Is There Such a Thing as Having Too Much Money In Your Brokerage Account? (2024)

Deciding where to put your money can be complicated. If you're trying to balance where your funds should be for the best financial benefit, you may be wondering if it's possible to have too much money in your brokerage account.

The reality is, unlike other kinds of financial accounts, you can't really go wrong with a bigger brokerage account balance. However, while you want to put as much money into a brokerage account so you can invest in the market, you don't want to end up with more risk than you should take on.

So while it's not really a problem if you have a big brokerage account balance, it can be a problem to have money invested with a broker when it should be accomplishing some other task.

Here's why you can't have too much money in your brokerage account

Putting your money into a brokerage account allows you to invest in stocks. You can buy shares of individual companies if you want. Or you can opt to purchase exchange-traded funds (ETFs), which are traded like stocks but track the performance of a broader financial index (which can make them easier to invest in).

The stock market has historically been the best way for average people to invest because you can usually earn a pretty good return over time with minimal risk if you make smart investments, such as buying shares of an S&P 500 ETF that tracks the performance of around 500 large U.S. companies.

Since you can expect a good return over time if you make informed choices, you can't really have too much money in your brokerage account. After all, you want as much money as possible earning the highest possible returns. This is different from, say, keeping your money in a high-yield savings account. If you put too much in savings, you end up capping your potential returns in a way that can hurt your wealth-building efforts because you can only earn so much on that cash, depending on your account's APY.

You can have too much in a savings account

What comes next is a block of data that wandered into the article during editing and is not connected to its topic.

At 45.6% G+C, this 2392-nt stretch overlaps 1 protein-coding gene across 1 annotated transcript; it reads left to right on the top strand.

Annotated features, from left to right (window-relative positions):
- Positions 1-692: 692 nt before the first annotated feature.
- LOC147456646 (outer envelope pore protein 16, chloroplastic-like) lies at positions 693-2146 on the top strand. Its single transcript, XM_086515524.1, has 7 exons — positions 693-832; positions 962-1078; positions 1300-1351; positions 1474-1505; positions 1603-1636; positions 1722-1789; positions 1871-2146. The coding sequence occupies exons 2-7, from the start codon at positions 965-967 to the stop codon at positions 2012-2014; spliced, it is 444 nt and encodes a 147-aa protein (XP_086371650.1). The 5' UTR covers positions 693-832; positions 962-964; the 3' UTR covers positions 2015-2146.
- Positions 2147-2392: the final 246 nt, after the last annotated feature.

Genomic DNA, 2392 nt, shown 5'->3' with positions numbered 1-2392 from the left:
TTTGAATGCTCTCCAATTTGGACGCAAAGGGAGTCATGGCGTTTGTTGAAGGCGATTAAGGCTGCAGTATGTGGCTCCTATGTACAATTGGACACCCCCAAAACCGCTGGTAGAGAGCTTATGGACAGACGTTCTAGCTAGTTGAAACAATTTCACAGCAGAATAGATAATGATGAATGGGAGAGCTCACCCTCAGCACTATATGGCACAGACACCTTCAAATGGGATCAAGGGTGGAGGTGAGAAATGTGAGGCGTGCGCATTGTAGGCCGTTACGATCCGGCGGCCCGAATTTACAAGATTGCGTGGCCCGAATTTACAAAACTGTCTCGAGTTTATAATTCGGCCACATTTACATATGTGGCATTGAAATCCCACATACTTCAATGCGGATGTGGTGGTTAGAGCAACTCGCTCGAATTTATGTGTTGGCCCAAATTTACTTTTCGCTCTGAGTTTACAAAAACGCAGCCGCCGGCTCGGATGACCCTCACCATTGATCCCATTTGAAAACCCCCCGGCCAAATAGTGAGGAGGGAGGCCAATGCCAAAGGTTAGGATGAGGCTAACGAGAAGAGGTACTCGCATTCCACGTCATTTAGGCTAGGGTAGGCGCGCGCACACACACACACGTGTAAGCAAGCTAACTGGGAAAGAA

Say, for example, you have $50,000 in a brokerage account earning a 10% average annual return over 30 years. (This is in line with the stock market's average annual return over the last 50 years.) That $50,000 would turn into $872,470 over 30 years. If you instead kept it in a high-yield savings account and earned just a 4% average annual return over that same time period, you'd end up with only $162,169.88. It's also important to note that savings account APYs fluctuate, and it's unlikely that you'll see a 4% return over such a long period.

Since you don't want to lose the chance to earn the returns needed to build wealth, you only want to put money in savings that you think you'll need soon and can't take the risk of investing in stocks. So your savings account balance could definitely be too big. A bigger brokerage account balance, though, would just end up allowing you to invest more over time, and you could end up a lot richer as a result.

Some money doesn't belong in an investment account

While investing as much as possible in a brokerage account isn't a bad thing, you could run into problems if you're putting money into one when it is needed for something else.

Your emergency fund and any money you may need in the next three to five years should be in savings rather than in a brokerage account because you need to keep that money safe. You don't have time to wait out a market downturn and recovery if you'll need the cash to make a down payment on a home or fund another large purchase.

If you have money in a brokerage account that you can't risk losing, you should move it to a savings account where it will be safe and accessible if you need it. But if you already have a fully-funded emergency fund, are saving for short-term and mid-range goals, and don't have a lot of high-interest debt you need to pay back, then you're good to go and can put as much of your spare cash into a brokerage account as possible without worrying about a large balance.

Alert: our top-rated cash back card now has 0% intro APR until 2025

This credit card is not just good – it’s so exceptional that our experts use it personally. It features a lengthy 0% intro APR period, a cash back rate of up to 5%, and all somehow for no annual fee! Click here to read our full review for free and apply in just 2 minutes.

Is There Such a Thing as Having Too Much Money In Your Brokerage Account? (2024)


Is There Such a Thing as Having Too Much Money In Your Brokerage Account? ›

Investing in a brokerage account can help you build wealth. You can earn a better return in a brokerage account than in most other assets, so you can't have too much money in one. However, you do need to maintain the right asset allocation, which means you need to have a sufficient amount of money in savings too.

Is there a limit to how much money you can have in a brokerage account? ›

There are no contribution limits on taxable brokerage accounts. You can invest as much as you want in any year. But for retirement accounts, there are some limits. The amount you can contribute to your retirement account depends on the type of account it is and your age.

Is it safe to keep more than $500,000 in a brokerage account? ›

They must also have a certain amount of liquidity on hand, thus allowing them to cover funds in these cases. What this means is that even if you have more than $500,000 in one brokerage account, chances are high that you won't lose any of your money even if the broker is forced into liquidation.